Company overview

Learn more about how our vast array of solutions and best-in-class technologies are powerfully serving the healthcare workforce. 

Our brands

They say you can’t choose your family – but we did. We think you will, too. Our family of companies can tackle problems of any size, big or small. 

Our role in healthcare

Learn more about how we use our unrivaled staffing experience, best-in-class technology, and strategic consultation to help your organization succeed.

Executive leadership

Meet our team of executive leaders who are guiding our efforts to make life better for providers, patients, and healthcare organizations. 

Core values

See how our core values guide all our business decisions and drive us to find new ways to make life better for those we serve in the healthcare industry.

Community impact

Learn more about how we give back to communities both near and far through fundraisers, team activities, medical missions, and more. 

Solutions overview

See how we’re delivering customized workforce solutions that are doing right by our healthcare partners and improving how healthcare is done. 


Check out our suite of high-tech solutions that perfectly complement our high-touch approach to a future-ready workforce. 

Strategic consultation

We’re experts in exactly one healthcare staffing solution: yours. Partner with our experts to build a workforce strategy tailored specifically to you. 


See how our experts draw from the industry’s largest locums database to deliver customized solutions such as locum tenens, permanent placement, and telehealth.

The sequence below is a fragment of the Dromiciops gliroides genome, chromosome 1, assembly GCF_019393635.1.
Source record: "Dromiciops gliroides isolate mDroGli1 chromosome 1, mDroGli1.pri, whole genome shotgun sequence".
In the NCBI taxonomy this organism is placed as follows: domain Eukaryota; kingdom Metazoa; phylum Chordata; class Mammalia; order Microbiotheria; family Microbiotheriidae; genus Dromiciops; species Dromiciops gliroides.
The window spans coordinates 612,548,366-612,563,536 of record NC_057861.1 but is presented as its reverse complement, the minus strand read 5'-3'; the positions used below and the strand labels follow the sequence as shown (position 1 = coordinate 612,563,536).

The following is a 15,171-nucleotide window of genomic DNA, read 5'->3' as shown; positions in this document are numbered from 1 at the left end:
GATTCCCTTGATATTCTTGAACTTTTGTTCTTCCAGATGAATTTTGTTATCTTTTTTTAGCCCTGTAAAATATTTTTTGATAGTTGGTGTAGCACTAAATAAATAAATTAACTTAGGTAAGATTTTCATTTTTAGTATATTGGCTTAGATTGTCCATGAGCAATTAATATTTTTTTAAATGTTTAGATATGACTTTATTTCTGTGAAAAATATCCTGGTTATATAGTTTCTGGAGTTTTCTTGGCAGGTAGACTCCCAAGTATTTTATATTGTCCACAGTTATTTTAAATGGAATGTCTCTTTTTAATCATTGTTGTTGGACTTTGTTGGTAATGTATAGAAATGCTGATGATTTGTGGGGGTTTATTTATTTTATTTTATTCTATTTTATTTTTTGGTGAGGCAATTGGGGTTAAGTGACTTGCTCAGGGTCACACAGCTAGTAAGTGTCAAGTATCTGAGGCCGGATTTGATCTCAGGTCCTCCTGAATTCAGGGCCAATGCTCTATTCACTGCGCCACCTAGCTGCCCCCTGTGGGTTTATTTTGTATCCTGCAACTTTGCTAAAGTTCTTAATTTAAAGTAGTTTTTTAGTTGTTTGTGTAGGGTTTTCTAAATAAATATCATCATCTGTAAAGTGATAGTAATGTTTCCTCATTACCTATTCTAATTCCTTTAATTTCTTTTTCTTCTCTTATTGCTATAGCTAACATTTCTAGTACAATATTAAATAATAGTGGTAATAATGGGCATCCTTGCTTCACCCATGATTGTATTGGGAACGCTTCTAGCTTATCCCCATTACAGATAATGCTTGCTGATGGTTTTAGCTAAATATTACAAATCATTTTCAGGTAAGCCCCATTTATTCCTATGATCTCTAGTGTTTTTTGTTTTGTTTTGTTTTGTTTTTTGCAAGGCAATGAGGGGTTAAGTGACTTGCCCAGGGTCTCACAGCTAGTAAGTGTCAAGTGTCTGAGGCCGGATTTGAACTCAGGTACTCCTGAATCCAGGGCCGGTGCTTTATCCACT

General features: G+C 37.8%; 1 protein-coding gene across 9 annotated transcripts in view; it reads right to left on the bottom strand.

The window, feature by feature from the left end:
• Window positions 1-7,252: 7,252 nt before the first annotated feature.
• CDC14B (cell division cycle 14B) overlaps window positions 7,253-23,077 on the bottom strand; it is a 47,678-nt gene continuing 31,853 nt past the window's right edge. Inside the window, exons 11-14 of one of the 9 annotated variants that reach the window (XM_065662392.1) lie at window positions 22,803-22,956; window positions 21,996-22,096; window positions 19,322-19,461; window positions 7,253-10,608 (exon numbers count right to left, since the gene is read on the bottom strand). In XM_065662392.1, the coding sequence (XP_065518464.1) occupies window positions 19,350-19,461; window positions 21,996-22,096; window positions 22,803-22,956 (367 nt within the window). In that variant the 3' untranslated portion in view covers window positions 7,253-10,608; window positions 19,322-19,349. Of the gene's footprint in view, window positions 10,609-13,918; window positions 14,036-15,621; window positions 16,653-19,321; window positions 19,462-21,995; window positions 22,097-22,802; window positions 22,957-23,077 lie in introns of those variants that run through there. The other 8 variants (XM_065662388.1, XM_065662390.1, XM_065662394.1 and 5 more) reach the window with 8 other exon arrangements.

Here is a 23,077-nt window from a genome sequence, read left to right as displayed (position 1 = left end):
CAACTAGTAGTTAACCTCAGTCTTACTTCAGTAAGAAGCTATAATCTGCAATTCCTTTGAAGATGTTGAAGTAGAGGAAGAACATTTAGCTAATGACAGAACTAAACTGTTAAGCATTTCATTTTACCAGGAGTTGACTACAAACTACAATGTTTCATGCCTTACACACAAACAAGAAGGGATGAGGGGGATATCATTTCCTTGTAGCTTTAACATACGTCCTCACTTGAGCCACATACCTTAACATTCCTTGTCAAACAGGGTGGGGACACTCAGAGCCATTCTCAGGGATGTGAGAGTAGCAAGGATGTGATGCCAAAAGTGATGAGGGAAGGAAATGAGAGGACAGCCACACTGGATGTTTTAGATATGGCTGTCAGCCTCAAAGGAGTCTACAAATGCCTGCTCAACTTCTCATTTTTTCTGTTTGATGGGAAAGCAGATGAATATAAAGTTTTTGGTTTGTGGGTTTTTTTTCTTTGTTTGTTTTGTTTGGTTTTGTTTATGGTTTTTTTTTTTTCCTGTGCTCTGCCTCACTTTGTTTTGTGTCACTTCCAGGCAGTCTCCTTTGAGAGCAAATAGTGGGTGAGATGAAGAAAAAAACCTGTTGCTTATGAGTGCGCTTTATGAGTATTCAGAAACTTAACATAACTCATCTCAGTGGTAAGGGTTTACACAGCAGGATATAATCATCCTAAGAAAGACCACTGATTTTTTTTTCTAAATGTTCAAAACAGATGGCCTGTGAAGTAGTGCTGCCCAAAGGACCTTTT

Advanced practice

Get insights into how our team of APP-specific experts use in-house credentialing and licensing to deliver the right candidate to your facility.

Allied health

Learn more about the process we use to connect your organization with qualified therapists, technicians, technologists, assistants, and more.


Find out what makes our nurse staffing truly stand out in the industry, and how we’re constantly looking for new ways to make the process smoother.


Tap into the nation’s largest network and deepest specialty bench of multi-state license providers to keep your virtual care strategies on track.


Visit our blog to get workforce insights, catch the latest company updates, and hear important stories from within the healthcare industry.


Get industry insights, workforce strategies, and more from our resource section. Each video, article, and tool has been created with your success in mind. 

Careers overview

Get the details on how a career at CHG fast-tracks your success and lets you play a role in helping 25 million patients receive care each year.

View jobs


Get all the details about our various locations nationwide. We have expanded our operations to better serve the needs of the healthcare community.


Browse our benefit and wellness programs and learn how our team handpicks the best options to support you as a whole person.

Diversity, equity, and inclusion

Learn about the DEI goals we’re embracing to make our company¬–and healthcare industry at large–a better home for everyone.

Learning and development

See how our award-winning team of trainers can help you develop new skills and pursue the career path that makes you feel the most alive.

Employee stories